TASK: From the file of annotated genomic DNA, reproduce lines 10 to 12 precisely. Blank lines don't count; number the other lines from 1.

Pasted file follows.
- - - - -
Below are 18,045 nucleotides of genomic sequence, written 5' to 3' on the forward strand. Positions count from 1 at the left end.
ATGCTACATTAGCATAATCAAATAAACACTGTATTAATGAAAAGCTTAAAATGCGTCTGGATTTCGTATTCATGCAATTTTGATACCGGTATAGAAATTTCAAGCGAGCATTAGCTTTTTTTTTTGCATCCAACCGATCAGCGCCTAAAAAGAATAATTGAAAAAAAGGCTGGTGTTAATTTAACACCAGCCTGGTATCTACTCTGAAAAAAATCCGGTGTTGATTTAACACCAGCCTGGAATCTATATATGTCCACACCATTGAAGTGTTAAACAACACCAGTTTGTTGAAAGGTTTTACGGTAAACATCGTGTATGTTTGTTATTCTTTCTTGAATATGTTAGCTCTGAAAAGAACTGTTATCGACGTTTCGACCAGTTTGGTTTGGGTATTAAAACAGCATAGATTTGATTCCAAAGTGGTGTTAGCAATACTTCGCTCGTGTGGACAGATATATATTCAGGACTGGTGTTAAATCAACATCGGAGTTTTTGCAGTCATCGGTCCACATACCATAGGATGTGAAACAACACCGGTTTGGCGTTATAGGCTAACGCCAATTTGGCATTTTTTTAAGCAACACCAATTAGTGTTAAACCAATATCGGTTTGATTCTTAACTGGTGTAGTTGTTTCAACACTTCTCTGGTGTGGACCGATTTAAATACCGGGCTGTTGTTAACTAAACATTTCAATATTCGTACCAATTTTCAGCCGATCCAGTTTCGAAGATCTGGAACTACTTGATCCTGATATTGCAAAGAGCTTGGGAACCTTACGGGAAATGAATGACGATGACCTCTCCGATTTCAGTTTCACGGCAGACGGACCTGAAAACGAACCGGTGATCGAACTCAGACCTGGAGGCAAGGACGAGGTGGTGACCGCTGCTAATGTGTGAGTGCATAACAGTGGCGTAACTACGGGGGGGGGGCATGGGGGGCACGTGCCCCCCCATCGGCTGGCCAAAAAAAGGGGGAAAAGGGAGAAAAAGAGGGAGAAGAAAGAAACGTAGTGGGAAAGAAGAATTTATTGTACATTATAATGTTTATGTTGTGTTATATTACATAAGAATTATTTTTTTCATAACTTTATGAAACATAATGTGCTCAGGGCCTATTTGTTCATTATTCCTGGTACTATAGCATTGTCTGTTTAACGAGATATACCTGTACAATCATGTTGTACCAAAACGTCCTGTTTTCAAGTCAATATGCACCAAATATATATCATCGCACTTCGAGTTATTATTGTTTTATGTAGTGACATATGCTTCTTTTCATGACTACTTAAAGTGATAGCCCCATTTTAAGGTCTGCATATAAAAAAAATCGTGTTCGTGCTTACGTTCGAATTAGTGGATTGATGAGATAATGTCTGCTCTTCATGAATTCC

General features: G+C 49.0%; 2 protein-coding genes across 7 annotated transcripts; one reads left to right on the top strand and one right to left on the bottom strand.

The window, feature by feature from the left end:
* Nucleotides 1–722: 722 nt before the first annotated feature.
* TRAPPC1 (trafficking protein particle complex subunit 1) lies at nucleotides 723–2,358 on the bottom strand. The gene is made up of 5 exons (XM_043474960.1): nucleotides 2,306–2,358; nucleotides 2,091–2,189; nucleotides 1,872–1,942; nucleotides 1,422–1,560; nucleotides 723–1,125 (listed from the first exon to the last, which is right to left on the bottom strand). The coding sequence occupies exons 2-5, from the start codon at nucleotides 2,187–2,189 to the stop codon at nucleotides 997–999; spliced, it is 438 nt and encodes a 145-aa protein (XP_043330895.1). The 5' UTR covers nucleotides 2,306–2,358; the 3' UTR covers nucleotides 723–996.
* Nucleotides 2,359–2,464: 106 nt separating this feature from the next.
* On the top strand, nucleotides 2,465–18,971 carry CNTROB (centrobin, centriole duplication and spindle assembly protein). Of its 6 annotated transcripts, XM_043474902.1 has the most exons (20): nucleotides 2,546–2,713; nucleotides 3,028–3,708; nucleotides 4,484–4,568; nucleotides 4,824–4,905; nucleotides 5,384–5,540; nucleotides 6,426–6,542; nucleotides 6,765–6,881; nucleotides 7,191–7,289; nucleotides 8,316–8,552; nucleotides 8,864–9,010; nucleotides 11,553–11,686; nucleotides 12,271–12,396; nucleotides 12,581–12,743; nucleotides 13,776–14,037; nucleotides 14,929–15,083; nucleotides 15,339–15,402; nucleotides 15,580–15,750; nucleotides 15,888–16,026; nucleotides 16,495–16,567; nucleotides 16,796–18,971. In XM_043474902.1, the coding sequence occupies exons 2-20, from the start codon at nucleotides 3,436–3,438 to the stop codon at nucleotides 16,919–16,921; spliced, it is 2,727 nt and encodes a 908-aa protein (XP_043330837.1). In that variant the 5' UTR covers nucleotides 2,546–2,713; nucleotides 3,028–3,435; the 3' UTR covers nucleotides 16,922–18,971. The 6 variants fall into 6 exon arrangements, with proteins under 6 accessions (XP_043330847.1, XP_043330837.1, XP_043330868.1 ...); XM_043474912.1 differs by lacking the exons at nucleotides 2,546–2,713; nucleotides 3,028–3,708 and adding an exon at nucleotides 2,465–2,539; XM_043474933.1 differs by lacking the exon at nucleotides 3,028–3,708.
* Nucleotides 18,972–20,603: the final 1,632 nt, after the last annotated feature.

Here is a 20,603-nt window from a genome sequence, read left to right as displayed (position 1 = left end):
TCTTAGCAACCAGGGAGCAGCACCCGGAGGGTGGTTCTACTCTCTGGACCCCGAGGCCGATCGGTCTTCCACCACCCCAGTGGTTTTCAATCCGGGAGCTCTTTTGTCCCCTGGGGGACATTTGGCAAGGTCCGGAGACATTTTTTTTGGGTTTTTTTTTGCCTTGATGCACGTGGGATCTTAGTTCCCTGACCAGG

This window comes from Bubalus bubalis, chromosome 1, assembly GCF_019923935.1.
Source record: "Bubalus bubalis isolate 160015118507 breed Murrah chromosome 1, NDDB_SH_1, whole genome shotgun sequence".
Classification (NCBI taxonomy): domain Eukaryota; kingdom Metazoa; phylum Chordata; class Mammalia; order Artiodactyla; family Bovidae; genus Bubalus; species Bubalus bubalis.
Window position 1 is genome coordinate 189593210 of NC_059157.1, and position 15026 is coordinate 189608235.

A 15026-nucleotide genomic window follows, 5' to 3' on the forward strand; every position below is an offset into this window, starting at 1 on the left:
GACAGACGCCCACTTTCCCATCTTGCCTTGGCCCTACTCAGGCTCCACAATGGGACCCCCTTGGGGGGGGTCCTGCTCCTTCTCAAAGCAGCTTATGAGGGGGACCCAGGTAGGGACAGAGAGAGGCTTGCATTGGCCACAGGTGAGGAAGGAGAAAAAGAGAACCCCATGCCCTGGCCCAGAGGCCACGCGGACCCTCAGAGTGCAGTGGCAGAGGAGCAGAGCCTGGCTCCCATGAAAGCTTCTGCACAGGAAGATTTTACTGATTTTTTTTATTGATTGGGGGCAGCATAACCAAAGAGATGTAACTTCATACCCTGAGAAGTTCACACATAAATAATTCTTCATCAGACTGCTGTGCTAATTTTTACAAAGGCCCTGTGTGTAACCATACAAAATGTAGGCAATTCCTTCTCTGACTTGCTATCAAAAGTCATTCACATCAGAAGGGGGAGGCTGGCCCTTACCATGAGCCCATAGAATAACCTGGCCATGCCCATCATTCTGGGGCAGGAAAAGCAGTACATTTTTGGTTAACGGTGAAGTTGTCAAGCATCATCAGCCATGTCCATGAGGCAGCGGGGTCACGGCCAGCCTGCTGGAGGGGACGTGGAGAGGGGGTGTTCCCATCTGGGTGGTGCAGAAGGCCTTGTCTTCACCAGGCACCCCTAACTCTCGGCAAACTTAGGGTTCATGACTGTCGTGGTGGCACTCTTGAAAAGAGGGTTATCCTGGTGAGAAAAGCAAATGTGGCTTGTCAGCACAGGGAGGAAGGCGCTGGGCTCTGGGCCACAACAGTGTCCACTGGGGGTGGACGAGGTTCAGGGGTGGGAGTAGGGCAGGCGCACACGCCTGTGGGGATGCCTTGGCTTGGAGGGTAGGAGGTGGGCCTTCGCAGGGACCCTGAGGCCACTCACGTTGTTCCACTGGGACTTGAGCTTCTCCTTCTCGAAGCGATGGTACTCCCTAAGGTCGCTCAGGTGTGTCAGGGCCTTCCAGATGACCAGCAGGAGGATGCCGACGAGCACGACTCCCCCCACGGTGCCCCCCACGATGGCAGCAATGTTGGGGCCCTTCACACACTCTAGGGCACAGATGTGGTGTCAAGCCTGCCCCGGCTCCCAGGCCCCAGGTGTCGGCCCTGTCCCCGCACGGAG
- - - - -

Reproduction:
Here is a 20,603-nt window from a genome sequence, read left to right as displayed (position 1 = left end):
TCTTAGCAACCAGGGAGCAGCACCCGGAGGGTGGTTCTACTCTCTGGACCCCGAGGCCGATCGGTCTTCCACCACCCCAGTGGTTTTCAATCCGGGAGCTCTTTTGTCCCCTGGGGGACATTTGGCAAGGTCCGGAGACATTTTTTTTGGGTTTTTTTTTGCCTTGATGCACGTGGGATCTTAGTTCCCTGACCAGG

This window comes from Bubalus bubalis, chromosome 1, assembly GCF_019923935.1.